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Why am I so darn Picky, Help

Discussion in 'Landscape Architecture and Design' started by big valley, May 11, 2004.

  1. big valley

    big valley LawnSite Member
    Messages: 23

    I cant seem to give accurate estimates on landscaping. A job that I think should take 10 hrs will take 14 to complete. Am I being to picky. I am proud of my work and so are the home owners. I'm pretty good at choosing my plants and mulch for the job, usually real close. It seems to be my labor hrs that I lose money on. I make my crew stay till the job is right I was wondering if my install procedure should be modified some.
    I sometimes remove the clay and rocky soil around the footing af new homes and add good top soil. the soil that is there would probally work but I just want to be sure, I also dig down below the sidewalk aroun 3-4 in and install plants, then mulch up to sidewalk level. I thought about using 4in metal edging and not remove the extra soil. Is this too much detail I t hasnt been too bad BUT i AM AFRAID i MAY GET A LARGE COMMERCIAL JOB AND REALLY LOSE MY SHIRT. Help would be appreciated thanks
  2. Ice_Gargoylle

    Ice_Gargoylle LawnSite Member
    from indiana
    Messages: 60

    some people insist on adding pulv. topsoil. but you can get away will tilling in peat moss, since most shrubs can take it. i dont know how the soil is there, but here is all clay so peat helps alot. as far as the sidewalks go, a good edge will do just fine, no need to remove the dirt. you dont want water to pool anywhere.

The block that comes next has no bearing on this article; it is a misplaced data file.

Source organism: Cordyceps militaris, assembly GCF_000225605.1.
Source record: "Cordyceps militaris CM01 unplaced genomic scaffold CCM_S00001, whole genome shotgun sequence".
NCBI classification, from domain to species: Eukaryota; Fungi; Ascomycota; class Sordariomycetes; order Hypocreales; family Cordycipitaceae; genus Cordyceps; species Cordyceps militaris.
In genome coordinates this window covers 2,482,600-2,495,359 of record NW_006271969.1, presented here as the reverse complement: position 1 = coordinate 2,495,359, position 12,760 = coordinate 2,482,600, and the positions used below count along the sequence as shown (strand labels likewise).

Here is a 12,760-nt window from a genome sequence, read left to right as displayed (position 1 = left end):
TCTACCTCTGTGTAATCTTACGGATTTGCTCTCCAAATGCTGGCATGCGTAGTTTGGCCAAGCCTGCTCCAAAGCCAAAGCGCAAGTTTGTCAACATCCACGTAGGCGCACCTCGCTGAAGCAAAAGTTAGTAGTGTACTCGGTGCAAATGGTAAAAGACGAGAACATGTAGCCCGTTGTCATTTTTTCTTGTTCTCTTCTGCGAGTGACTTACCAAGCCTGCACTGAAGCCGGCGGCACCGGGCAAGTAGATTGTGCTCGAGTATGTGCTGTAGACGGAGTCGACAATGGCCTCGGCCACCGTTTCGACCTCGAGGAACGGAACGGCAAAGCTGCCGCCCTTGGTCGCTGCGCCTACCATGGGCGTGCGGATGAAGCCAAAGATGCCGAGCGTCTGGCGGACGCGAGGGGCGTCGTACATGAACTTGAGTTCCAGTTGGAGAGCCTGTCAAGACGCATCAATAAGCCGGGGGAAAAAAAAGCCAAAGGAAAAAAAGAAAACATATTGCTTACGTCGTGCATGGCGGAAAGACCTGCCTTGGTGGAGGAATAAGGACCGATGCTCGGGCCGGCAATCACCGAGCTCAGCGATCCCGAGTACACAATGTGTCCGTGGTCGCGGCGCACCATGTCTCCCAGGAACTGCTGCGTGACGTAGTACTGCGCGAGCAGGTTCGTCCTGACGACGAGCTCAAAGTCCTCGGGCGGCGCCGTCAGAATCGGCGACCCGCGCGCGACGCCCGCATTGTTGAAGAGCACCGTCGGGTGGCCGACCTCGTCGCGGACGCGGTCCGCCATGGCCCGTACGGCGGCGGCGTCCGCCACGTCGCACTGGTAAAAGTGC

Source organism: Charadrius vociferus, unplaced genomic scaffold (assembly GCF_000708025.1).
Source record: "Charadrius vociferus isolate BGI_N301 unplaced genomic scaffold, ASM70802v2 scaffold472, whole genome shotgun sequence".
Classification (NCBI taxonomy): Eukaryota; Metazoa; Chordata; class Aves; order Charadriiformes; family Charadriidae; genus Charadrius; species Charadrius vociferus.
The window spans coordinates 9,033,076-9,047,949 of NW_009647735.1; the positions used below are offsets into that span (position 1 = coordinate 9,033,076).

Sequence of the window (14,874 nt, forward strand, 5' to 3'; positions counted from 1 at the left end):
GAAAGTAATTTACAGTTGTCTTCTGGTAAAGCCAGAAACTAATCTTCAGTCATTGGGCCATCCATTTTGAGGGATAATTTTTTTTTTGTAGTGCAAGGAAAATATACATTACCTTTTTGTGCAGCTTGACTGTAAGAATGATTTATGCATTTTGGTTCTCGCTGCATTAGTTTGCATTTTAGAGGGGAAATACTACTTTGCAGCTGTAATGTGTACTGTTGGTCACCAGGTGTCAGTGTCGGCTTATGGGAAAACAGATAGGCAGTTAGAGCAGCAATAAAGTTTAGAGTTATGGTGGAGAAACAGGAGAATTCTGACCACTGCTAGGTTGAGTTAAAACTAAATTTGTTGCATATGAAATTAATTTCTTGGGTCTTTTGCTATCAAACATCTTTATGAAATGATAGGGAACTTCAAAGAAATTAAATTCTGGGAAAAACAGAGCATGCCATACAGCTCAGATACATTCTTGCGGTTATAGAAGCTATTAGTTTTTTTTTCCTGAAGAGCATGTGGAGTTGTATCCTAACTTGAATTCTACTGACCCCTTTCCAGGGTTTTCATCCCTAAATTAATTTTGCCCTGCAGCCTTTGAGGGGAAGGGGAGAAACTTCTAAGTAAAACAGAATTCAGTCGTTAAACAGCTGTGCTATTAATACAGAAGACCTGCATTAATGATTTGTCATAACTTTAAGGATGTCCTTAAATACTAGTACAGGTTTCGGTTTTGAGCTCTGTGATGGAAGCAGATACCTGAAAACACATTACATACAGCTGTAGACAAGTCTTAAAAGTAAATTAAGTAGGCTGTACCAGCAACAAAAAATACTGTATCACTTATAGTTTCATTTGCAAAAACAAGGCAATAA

till in 1 BIG bag of peat for every...60 or so sq.ft. it will fluff up the crap soil and give you a good 6-10 inches of good soil.

    imo adding topsoil where the grade is good is a waste of time and manpower. its heavy, takes forever, and really doesnt help anything.
  3. D Felix

    D Felix LawnSite Bronze Member
    Messages: 1,898

    I would agree with I_G on just about everything. What I disagree on is the peat moss.

    Unless you are planting acidic soil loving shrubs and perennials, there really is no need to do that. If you really have clay soils, what you are doing is creating a large clay "bowl" where water will sit, even if you ammend the soil with peat.

    If you are concerned about the clay being compacted, till it, and till into the yard if at all possible. But I wouldn't add peat.

    Also, if you are consistently going 14 hours on what you bid as a 10 hour job, then start bidding them as a 14 hour job! It's not rocket science. Keep track of how long it takes to do certain things. It sounds silly and a waste of time, but keep a stopwatch with you. Start it when you begin planting a tree, stop it when you are finished. Write down how long it took and what size it was. Do that for each size of plant, and you should soon realize you are (should be) consistent on how long it takes to do certain tasks. Keep those numbers as records, they will help with future quotes/bids/estimates.

  4. Ice_Gargoylle

    Ice_Gargoylle LawnSite Member
    from indiana
    Messages: 60

    felix elaborated on the peat moss...the north, west, and east sides of indianapolis are solid clay...thats where we use the peat..bagged peat. if you dont have this problem then use organic compost..the black black stuff. its light, easy to use, but its a pain to clean up so mind the mess.
  5. big valley

    big valley LawnSite Member
    Messages: 23

    Thanks! Ice , & D. I think that I would save money on labor by going with the 4 inch metal edging and not worry about removing the existing soil. Are ther any other suggestions from any one?

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